The Premier League’s Voodoo Plan
Now really, what’s so bad about this Elite Player Performance Plan that’s put so many in a tizzy? This weekend, there will still be hundreds of thousands of fans filling English Premiership stadiums eagerly cheering their clubs on to victory or putting two fingers up at their opposition just as always, as football yobs are wont to do these days. There will still be millions around the world tuning in to watch football powers in Manchester duel with some of the best players foreign money can buy, Chelsea’s millionaires show their class under the hot new manager’s system, or watch Liverpool’s talent-laden midfield demonstrate why Kenny Dalglish is considered a king. They might even check up on Arsenal to see if Arsene Wenger’s squad can put a lowly side like Stoke City in their place, even though they have little interest in Stoke City or know why they’re even called the Potters in the first place.
Because Tony Pulis looks nothing like a boy wizard, that’s for sure. And what the hell’s an “Albion,” anyway?
For these consumers of English football, the decision by the Football League to reluctantly vote in favour of allowing the Premiership clubs easier and cheaper access to talented youth, either is a welcome notion or they have no opinion. For this vast swath of humanity, if their favorite clubs are granted an ability to snatch up a young player that shows potential without having to pay an exorbitant price for the privilege, such a change is a bonus. That way, if he fails to turn into the British Messi (as he most likely will), then their club will not have spent too much so that they can go buy the real Messi or some reasonable facsimile thereof with the money still available under this new plan. If their club does find a pure diamond that they only paid a cubic zirconium price for, then he could be sold on in a Cristiano Ronaldo-esque transfer bonanza in order to buy up all the competitor’s best players. In a sense, this is an absolute win-win scenario for fans less tied to the concept of England as a footballing nation and more so to following one of the larger, more successful clubs in the top flight. To be honest, the majority of these fans–and we’re speaking now principally of those in overseas markets Richard Scudamore and the league crave more than ever–might only pay have eyes for six or seven of those regular participants in the top flight, as clubs such as Blackburn or Wolverhampton fly too far below their radar.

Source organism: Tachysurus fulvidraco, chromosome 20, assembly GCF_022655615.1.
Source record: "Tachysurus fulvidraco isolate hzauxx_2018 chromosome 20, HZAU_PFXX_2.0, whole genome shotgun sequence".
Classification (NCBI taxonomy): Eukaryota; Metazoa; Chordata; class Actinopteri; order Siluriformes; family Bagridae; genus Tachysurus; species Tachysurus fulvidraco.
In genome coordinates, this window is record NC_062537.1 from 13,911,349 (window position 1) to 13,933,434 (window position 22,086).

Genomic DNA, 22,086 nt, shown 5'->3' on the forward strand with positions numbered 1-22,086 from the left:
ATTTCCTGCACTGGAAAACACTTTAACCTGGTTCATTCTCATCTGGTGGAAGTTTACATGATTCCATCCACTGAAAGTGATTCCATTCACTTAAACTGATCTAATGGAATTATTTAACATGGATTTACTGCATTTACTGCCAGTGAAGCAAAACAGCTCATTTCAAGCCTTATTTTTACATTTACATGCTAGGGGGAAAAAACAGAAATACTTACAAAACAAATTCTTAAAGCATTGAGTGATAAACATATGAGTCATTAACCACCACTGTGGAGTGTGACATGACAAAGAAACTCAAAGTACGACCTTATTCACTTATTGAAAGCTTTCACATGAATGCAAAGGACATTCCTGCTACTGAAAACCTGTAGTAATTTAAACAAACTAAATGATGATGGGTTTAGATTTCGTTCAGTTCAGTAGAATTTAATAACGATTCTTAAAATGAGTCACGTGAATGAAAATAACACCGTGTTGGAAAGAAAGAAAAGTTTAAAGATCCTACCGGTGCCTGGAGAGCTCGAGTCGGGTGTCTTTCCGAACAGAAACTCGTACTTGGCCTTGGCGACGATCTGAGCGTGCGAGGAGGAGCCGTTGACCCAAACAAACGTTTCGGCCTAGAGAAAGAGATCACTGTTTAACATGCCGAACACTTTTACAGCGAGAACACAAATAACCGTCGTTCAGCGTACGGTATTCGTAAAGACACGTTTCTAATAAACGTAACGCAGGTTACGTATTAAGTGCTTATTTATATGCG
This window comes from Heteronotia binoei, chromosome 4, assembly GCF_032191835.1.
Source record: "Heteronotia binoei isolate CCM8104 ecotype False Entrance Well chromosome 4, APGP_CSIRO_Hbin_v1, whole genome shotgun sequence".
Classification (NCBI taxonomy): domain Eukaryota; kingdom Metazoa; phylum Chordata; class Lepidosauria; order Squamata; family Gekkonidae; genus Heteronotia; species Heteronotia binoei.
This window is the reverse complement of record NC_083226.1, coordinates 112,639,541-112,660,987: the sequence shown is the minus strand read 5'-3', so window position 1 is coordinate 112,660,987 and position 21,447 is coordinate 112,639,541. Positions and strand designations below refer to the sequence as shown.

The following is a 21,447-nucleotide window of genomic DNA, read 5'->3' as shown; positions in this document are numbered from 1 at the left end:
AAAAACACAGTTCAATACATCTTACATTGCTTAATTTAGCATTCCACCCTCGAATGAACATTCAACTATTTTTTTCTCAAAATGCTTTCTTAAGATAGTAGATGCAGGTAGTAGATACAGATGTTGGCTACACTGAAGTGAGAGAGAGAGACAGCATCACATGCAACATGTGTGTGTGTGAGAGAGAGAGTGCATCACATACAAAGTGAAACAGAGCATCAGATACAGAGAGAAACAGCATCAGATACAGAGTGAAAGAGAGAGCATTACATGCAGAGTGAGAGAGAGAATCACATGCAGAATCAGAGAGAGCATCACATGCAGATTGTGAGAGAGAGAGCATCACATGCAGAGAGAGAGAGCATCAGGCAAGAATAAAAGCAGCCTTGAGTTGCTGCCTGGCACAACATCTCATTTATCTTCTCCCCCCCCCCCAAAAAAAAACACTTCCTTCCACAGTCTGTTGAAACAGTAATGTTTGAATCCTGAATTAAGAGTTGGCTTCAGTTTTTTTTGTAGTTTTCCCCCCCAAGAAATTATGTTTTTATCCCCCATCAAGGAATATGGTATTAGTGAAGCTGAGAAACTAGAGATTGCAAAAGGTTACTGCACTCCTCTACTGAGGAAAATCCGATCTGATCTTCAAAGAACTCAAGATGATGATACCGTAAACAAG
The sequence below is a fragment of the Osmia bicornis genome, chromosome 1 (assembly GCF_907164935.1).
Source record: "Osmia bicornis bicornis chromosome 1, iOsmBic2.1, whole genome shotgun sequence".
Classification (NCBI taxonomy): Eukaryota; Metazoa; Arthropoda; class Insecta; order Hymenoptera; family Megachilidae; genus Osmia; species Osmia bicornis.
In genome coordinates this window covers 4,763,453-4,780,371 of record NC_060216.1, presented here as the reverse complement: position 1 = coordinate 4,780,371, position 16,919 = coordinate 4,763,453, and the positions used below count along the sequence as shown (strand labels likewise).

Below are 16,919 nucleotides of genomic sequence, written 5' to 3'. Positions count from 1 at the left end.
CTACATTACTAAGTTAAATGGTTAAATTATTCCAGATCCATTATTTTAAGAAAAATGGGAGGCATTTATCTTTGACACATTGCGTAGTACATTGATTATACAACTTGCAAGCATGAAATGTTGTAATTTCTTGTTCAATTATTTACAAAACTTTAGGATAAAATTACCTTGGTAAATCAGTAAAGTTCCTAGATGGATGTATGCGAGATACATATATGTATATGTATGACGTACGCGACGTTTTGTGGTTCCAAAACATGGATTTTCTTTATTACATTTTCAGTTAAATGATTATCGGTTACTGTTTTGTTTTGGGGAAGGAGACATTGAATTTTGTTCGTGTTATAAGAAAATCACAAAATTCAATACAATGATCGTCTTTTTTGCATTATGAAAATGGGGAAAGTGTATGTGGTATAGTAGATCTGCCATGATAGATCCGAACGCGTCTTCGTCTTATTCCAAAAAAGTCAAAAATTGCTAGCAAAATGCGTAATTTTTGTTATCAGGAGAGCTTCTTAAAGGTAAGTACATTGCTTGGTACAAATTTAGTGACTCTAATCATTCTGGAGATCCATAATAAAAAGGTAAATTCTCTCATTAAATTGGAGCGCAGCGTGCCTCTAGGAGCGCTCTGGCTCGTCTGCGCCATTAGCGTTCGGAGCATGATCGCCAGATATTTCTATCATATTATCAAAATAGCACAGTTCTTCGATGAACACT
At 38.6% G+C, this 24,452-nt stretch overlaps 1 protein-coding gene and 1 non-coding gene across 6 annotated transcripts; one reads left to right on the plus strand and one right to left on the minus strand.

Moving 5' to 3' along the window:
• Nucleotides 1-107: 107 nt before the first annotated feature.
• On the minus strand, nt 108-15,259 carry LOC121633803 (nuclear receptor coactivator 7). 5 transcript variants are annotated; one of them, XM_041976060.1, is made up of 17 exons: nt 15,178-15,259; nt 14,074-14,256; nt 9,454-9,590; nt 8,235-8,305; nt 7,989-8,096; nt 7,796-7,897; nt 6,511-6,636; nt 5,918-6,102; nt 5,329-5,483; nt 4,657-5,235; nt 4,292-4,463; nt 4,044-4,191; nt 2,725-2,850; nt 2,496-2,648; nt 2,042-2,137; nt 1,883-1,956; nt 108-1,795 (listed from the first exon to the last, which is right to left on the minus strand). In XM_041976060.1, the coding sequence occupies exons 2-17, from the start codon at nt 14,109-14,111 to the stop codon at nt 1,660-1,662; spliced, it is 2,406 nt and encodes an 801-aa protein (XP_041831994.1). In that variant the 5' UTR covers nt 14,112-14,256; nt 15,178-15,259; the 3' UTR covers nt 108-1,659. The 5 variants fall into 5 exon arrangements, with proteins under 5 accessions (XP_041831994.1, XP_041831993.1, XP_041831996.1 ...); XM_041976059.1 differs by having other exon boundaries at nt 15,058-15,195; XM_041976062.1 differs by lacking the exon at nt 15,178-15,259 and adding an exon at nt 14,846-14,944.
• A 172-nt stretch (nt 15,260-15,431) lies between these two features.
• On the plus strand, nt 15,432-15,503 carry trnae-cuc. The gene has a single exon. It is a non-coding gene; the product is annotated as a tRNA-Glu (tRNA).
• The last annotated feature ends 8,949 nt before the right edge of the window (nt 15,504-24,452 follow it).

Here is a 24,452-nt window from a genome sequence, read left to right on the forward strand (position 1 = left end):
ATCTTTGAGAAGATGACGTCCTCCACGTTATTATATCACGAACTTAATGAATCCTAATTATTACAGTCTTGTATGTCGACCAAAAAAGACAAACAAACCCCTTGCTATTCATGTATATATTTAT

Odds on there being international supporter groups for Wigan Athletic are pretty low as well.
So, for those feeling that giving the Premiership their Christmas turkey means that this game isn’t your game any longer, you are partially correct in this emotion. What looks to be transpiring is a supply-sided application of macroeconomic theory onto your game, and you just happen to be on the wrong side. To paraphrase American President Ronald Reagan when he discussed what brought about fiscal policies during his time in office, there are too many pounds chasing too few goods. The Three Lions have stagflated when compared to the likes of Spain, Holland, and Germany in the production of quality young players. In order to prime the Premiership pump and get England’s top flight clubs back into the production of comparable players, several adjustments are required.
To begin, reduce the tax on the transaction of players to these clubs to increase their growth potential. Cap the transfer fee of a U-17 player at £100,000 to avoid any excess “English surcharge?” Check. Push for deregulation in certain areas so that there is a freer flow of goods and services. This decision eliminates that pesky catchment area provision where youth had to live within a ninety minute drive of the club that signs them. Another check. Prevent the possibility of further inflation by tightening up the supply of money, thus restricting the amount of variance in the price levels. Well, UEFA and the European Club Association has already seen to that with Financial Fair Play regulations. On top of a check, perhaps this deserves two thumbs up. Finally, by reducing the tax revenues to the system, thereby starving out the prime generator for youth talent, more Football League clubs will fold under the pressure of operating overhanging deficits, causing a market recession and forcing Premiership clubs to seek some type of bail out whereby the means of continued production are shifted overseas. This in turn leads to an erosion from within and possibly a hike in inflation as players are purchased from abroad.